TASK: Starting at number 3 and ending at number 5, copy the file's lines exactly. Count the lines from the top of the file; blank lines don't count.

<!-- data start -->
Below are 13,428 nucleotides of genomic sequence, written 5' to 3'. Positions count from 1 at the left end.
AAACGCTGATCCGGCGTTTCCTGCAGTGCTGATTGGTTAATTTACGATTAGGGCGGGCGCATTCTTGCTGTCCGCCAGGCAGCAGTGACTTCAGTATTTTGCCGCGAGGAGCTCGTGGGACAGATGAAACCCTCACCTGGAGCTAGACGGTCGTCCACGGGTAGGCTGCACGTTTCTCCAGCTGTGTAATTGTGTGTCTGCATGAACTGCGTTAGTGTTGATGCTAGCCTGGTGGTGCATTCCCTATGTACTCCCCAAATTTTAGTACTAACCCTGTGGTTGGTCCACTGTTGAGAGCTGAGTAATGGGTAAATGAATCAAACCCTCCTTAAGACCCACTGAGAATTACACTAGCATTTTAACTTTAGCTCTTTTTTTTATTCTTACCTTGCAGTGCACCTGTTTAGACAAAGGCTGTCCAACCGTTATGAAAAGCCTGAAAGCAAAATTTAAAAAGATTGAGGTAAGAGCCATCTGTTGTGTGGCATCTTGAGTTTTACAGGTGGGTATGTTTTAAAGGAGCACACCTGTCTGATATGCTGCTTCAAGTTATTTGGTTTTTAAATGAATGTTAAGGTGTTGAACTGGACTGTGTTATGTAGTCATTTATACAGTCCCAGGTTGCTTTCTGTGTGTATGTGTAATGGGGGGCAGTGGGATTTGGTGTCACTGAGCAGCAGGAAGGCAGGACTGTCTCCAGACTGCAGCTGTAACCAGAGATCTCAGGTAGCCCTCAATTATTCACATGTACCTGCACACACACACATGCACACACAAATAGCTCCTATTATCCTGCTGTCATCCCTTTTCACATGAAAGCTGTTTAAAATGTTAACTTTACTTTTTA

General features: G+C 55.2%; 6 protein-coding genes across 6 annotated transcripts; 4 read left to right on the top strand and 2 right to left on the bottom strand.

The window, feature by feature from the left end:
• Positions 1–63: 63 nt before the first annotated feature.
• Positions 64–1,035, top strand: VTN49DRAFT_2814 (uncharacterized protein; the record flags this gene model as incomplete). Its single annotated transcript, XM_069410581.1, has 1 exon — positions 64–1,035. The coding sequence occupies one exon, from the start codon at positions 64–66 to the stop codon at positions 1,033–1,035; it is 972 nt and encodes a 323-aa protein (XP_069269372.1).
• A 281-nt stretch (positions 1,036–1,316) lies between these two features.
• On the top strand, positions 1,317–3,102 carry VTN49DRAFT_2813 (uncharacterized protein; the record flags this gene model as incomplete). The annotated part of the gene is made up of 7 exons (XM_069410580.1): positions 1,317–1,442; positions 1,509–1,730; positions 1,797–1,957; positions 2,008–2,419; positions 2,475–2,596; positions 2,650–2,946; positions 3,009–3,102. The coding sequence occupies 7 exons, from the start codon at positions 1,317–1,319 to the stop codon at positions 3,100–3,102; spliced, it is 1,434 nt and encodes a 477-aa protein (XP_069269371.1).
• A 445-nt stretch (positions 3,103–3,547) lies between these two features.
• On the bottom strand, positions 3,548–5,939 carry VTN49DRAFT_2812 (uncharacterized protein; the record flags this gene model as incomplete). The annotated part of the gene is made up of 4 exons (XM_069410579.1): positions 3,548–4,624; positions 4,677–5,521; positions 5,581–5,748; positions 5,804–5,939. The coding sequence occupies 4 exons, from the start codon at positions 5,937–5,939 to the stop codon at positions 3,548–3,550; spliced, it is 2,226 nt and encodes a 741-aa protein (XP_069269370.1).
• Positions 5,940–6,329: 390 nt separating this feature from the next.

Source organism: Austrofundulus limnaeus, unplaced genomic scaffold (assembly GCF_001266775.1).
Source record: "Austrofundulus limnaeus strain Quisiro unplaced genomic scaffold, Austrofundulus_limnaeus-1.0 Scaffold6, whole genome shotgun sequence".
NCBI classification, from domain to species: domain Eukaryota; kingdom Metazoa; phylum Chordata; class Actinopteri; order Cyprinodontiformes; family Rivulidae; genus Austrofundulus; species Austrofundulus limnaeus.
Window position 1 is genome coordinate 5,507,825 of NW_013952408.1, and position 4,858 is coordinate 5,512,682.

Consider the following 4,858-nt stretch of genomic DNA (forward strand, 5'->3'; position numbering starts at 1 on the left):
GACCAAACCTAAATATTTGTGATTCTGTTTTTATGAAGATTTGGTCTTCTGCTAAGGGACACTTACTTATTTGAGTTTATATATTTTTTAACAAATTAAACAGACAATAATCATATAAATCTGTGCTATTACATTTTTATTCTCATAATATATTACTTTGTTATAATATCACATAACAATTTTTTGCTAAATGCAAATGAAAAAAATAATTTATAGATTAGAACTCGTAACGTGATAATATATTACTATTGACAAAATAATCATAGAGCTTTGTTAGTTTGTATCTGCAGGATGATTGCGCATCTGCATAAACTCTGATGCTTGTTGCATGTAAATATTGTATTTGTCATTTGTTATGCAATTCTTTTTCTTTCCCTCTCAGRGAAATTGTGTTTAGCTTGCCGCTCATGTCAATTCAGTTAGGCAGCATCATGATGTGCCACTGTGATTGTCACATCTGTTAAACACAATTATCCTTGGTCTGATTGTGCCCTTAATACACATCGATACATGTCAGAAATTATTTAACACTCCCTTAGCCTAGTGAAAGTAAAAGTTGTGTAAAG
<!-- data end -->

General features: G+C 55.2%; 6 protein-coding genes across 6 annotated transcripts; 4 read left to right on the top strand and 2 right to left on the bottom strand.

The window, feature by feature from the left end:
• Positions 1–63: 63 nt before the first annotated feature.